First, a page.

A Critical Evaluation Of The Representation Of Crime And The Agencies That Deal With It In John Grisham’s “A Time To Kill”

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A Critical Evaluation Of The Representation Of Crime And The Agencies That Deal With It In John Grisham's "A Time To Kill"� A Time To Kill was John Grisham's first novel, and by his own admission there is "a lot of autobiography"� in it. This legal-procedural novel follows the trial of a black father, accused of murdering the two white youths who raped his ten-year-old daughter. The main protagonist is not the defendant, Carl Lee Hailey, but the young white "street lawyer"� , Jake Brigance, whom he employs to keep him from the gas chamber. The central issue of the book is the justification for murder (as the title suggests), and the construction of a defence around the insanity plea to "give the jury a way out"� of conviction. However, the novel itself is about more than just rape, murder, and the inside of a courtroom. It covers a plethora of other issues, such as unethical practices inside the legal system, racial hatred, a "˜sliding scale' of acts that range from highly criminal though to merely unethical, and the everyday struggle of those agencies and individuals that are required to deal with them.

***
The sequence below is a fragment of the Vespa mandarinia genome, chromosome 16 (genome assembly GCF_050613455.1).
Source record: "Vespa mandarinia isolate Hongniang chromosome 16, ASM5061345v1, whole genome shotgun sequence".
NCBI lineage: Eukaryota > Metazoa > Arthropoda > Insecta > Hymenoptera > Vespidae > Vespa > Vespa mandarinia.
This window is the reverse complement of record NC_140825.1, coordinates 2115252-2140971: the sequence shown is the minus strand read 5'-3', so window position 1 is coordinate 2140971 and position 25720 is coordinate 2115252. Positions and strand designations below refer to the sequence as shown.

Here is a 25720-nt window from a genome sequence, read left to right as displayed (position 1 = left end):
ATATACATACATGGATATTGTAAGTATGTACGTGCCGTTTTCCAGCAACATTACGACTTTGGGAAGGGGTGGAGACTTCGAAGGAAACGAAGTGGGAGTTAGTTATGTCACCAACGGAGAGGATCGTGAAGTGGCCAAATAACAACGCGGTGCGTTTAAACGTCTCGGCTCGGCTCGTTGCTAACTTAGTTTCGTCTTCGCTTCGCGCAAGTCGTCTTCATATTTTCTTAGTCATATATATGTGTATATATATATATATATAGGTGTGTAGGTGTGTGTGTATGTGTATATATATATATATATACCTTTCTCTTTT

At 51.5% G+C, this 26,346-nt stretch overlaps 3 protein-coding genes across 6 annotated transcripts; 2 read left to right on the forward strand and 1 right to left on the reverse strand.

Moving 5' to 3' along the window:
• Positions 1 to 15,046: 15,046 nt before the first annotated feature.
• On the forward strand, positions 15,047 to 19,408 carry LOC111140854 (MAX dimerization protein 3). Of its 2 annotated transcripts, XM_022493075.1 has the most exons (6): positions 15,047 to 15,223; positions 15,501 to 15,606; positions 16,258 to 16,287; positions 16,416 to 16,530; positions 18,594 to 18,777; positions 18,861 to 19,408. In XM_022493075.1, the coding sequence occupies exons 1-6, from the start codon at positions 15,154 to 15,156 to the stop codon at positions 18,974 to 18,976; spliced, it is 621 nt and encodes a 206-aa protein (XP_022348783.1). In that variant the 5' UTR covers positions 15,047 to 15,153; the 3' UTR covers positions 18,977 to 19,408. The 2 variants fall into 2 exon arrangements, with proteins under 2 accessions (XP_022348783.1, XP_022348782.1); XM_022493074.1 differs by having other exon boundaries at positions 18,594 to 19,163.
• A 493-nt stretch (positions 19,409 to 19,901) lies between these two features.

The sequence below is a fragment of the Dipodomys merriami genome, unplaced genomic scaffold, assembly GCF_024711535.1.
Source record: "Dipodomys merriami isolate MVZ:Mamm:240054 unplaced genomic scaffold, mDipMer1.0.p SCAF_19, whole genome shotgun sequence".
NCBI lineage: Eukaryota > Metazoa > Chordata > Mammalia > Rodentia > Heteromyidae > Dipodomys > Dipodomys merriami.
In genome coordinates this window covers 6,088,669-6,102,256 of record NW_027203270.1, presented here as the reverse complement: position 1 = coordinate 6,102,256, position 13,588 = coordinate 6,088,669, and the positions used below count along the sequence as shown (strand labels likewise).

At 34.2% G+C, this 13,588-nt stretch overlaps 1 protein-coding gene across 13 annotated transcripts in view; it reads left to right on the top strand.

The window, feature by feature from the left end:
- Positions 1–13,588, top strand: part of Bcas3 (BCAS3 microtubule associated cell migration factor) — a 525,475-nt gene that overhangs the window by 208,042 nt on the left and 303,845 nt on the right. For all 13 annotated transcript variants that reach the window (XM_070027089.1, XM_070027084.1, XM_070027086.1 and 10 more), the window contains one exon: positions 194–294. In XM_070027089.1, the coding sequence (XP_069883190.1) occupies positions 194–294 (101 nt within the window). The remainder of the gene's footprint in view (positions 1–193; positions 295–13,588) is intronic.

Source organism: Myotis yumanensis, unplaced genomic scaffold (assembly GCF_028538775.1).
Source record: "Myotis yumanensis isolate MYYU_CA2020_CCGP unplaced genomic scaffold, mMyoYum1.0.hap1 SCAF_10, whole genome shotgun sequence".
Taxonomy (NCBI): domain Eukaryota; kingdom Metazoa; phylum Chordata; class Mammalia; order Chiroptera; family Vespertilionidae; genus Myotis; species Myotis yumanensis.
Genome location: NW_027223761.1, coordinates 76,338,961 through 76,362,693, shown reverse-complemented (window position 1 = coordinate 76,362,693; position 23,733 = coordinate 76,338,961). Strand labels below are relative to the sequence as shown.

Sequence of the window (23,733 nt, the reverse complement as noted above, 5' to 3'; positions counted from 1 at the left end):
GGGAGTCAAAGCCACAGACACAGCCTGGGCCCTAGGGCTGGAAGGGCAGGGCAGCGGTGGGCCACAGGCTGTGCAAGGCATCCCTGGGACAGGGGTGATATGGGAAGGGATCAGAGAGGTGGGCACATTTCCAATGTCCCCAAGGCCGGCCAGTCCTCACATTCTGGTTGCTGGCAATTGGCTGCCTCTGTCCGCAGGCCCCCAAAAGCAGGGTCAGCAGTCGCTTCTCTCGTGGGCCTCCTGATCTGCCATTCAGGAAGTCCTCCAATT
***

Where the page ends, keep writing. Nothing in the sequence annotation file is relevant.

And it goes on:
In this essay I shall provide a critical evaluation of the fictional portrayal of some of these issues.

The primary agencies that deal with crime in this book are the individuals who comprise the courtroom and judicial system, including judges, jurors, police officers, expert witnesses and, most notably, lawyers. In this novel the "˜traditional' detective, usually either a police officer or a private detective, is replaced by a lawyer. Whilst both are portrayed as "˜questing for truth and justice', "˜traditional' detective stories centre around the apprehension of the "˜villain', whereas in a legal-procedural novel, such as A Time To Kill, the story centres around the courtroom procedures...